In launching a new initiative to reduce shipping’s carbon footprint a senior figure in classification has given a stark warning to the industry about continued environmental inertia.
Alastair Marsh, CEO of UK class society Lloyd’s Register, said today: “The later we leave decarbonisation, the more rapid and potentially disruptive it will be for shipping.”
Marsh is one of the high profile names to have signed up to a new team looking to cut shipping’s emissions.
Global Maritime Forum, Carbon War Room, the Carbon Pricing Leadership Coalition (CPLC), and University College London (UCL) today announced the launch of a Task Force on Decarbonizing Shipping.
The industry-led initiative will develop “tangible pathways” for shipping’s decarbonisation through five working groups, each focussed on a key area of the industry, the group said in a release.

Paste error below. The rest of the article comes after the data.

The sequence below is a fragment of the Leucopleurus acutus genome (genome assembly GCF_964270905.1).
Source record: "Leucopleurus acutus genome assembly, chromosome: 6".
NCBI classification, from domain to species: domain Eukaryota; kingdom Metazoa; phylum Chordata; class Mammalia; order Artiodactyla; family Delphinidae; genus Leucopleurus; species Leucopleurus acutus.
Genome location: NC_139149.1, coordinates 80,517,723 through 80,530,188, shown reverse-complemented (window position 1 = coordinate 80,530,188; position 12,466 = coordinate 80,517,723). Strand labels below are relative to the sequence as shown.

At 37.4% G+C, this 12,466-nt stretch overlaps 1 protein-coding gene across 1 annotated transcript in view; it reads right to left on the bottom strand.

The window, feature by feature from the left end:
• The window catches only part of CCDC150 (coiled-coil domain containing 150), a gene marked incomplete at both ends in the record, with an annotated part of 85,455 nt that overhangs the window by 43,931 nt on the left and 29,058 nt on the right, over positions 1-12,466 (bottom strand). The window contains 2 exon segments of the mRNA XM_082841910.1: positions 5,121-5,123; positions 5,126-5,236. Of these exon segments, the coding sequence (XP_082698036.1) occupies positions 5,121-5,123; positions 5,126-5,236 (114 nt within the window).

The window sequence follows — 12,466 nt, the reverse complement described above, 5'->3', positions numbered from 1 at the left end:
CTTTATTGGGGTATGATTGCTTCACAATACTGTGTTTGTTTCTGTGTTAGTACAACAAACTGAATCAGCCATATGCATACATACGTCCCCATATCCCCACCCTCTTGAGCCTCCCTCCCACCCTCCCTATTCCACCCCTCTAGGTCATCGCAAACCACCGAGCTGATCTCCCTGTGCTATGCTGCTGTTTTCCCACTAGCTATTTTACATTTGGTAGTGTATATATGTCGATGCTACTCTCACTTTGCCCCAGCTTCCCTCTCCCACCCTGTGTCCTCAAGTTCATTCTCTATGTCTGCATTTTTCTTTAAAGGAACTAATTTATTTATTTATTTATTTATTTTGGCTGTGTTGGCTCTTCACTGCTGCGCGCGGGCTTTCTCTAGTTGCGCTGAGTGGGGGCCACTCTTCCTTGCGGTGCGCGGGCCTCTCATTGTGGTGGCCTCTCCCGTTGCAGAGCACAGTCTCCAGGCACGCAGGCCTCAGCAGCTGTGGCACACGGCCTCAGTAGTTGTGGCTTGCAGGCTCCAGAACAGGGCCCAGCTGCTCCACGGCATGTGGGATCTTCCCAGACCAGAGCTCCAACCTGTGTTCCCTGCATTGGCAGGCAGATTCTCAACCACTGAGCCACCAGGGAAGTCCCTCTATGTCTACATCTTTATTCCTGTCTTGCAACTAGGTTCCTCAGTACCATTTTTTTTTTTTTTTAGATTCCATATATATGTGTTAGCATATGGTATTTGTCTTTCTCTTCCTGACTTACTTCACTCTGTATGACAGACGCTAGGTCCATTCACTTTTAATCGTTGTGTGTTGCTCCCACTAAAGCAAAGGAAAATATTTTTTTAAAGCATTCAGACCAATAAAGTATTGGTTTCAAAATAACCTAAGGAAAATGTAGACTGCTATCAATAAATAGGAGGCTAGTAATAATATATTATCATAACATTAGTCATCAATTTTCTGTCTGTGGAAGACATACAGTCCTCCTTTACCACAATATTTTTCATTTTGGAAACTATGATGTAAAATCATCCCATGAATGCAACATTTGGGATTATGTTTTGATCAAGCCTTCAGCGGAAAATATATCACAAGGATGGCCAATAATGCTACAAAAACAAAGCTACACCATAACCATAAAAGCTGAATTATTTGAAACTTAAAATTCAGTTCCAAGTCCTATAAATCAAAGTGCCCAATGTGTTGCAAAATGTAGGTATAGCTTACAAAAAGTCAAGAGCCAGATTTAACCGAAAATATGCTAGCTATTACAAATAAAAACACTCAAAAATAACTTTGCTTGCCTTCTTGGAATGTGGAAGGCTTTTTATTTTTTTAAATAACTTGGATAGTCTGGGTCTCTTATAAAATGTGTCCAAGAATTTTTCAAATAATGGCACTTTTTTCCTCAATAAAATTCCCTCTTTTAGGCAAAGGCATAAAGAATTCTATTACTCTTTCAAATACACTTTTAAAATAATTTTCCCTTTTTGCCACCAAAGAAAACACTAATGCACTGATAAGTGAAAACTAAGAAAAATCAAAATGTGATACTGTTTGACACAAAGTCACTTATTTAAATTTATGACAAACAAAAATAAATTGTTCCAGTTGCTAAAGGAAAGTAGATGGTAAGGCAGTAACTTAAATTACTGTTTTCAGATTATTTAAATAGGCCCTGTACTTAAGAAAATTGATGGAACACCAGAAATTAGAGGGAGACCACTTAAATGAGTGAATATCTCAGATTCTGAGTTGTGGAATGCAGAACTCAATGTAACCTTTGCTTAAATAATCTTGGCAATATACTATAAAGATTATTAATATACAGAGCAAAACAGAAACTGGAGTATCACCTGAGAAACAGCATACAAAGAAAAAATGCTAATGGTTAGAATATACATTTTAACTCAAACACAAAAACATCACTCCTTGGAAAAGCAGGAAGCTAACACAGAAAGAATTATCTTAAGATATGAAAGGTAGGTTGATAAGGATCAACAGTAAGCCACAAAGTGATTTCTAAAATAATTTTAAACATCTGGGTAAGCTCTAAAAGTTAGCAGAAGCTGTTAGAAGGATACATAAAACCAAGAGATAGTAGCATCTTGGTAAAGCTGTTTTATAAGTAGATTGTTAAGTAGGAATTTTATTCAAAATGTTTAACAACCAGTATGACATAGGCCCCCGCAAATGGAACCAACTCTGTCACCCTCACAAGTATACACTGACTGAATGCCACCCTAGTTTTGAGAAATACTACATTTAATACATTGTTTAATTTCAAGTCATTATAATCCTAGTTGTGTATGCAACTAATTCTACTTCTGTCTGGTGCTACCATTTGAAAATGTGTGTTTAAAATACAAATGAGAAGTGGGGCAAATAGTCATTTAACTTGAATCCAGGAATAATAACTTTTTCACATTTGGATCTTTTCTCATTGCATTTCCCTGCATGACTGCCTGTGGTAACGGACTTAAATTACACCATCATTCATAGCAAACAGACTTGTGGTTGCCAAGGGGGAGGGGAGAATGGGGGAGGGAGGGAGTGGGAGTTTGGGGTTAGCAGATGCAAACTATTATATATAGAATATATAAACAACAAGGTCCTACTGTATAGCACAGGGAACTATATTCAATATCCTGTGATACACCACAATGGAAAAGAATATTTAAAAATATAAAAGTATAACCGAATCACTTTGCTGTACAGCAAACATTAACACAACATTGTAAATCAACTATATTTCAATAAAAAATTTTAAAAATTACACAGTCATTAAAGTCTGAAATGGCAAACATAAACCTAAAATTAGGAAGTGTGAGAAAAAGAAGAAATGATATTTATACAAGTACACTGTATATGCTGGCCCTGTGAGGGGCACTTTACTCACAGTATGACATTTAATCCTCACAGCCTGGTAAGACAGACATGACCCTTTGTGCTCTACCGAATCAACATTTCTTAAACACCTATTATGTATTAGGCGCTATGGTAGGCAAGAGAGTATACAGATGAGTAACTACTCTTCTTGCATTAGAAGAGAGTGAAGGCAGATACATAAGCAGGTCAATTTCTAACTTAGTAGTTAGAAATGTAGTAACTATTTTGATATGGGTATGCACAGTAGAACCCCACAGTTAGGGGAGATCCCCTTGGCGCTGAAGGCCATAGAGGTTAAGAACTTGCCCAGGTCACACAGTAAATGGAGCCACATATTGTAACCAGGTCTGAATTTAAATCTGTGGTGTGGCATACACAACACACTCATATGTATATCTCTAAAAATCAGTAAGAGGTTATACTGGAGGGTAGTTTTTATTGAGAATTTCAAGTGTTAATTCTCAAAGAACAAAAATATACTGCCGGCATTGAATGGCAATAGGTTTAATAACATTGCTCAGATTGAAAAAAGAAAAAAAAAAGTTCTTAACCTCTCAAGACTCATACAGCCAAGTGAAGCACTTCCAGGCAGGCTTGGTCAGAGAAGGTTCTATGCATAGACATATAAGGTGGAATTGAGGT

Outcomes of the task force will be presented at the Global Maritime Forum’s inaugural summit in October 2018. The forum is a successor to the Danish Maritime Forum which ran for three years through to last year.
The five areas of focus are industry leadership, technology, transparency, finance, and carbon pricing. These areas were identified as central to decarbonising shipping at an exploratory industry workshop held in London in June 2017.
The task force said today it will develop a vision for collaborative innovation on low carbon technologies; toolkits and guidance to increase transparency about operational efficiency; a best practice guide for incorporating climate risk assessment in ship finance; and recommendations on the role of carbon pricing in tackling emissions.
Niels Smedegaard, CEO, of shipping line DFDS, commented: “At the 2016 Danish Maritime Forum, industry leaders concluded that the shipping industry needs to adopt a leadership role in addressing the climate challenge. We as an industry must step up. We need to be a part of the solution. This calls for a common platform that delivers forward-looking collaboration to support the long-term sustainability of the global shipping industry – economically as well as environmentally.”